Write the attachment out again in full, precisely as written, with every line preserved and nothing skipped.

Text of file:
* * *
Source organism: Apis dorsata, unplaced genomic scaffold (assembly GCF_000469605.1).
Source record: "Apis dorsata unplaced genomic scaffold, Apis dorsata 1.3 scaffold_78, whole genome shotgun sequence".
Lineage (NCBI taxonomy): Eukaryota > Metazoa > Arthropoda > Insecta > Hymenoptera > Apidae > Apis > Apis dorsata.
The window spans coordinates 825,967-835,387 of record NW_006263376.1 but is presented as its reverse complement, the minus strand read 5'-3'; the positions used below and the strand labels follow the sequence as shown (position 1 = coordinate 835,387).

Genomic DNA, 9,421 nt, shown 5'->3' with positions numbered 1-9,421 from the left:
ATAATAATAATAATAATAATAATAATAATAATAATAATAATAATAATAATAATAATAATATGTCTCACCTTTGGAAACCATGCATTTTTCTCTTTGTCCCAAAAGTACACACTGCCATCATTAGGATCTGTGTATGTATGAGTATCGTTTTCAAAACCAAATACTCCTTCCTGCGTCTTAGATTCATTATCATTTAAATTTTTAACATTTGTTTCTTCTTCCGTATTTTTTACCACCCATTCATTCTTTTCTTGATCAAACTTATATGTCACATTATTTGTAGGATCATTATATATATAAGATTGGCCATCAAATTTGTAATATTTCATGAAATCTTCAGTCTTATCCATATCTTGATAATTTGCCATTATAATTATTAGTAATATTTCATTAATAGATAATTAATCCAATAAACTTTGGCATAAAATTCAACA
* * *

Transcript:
Source organism: Apis dorsata, unplaced genomic scaffold (assembly GCF_000469605.1).
Source record: "Apis dorsata unplaced genomic scaffold, Apis dorsata 1.3 scaffold_78, whole genome shotgun sequence".
Lineage (NCBI taxonomy): Eukaryota > Metazoa > Arthropoda > Insecta > Hymenoptera > Apidae > Apis > Apis dorsata.
The window spans coordinates 825,967-835,387 of record NW_006263376.1 but is presented as its reverse complement, the minus strand read 5'-3'; the positions used below and the strand labels follow the sequence as shown (position 1 = coordinate 835,387).

Genomic DNA, 9,421 nt, shown 5'->3' with positions numbered 1-9,421 from the left:
ATAATAATAATAATAATAATAATAATAATAATAATAATAATAATAATAATAATAATAATATGTCTCACCTTTGGAAACCATGCATTTTTCTCTTTGTCCCAAAAGTACACACTGCCATCATTAGGATCTGTGTATGTATGAGTATCGTTTTCAAAACCAAATACTCCTTCCTGCGTCTTAGATTCATTATCATTTAAATTTTTAACATTTGTTTCTTCTTCCGTATTTTTTACCACCCATTCATTCTTTTCTTGATCAAACTTATATGTCACATTATTTGTAGGATCATTATATATATAAGATTGGCCATCAAATTTGTAATATTTCATGAAATCTTCAGTCTTATCCATATCTTGATAATTTGCCATTATAATTATTAGTAATATTTCATTAATAGATAATTAATCCAATAAACTTTGGCATAAAATTCAACA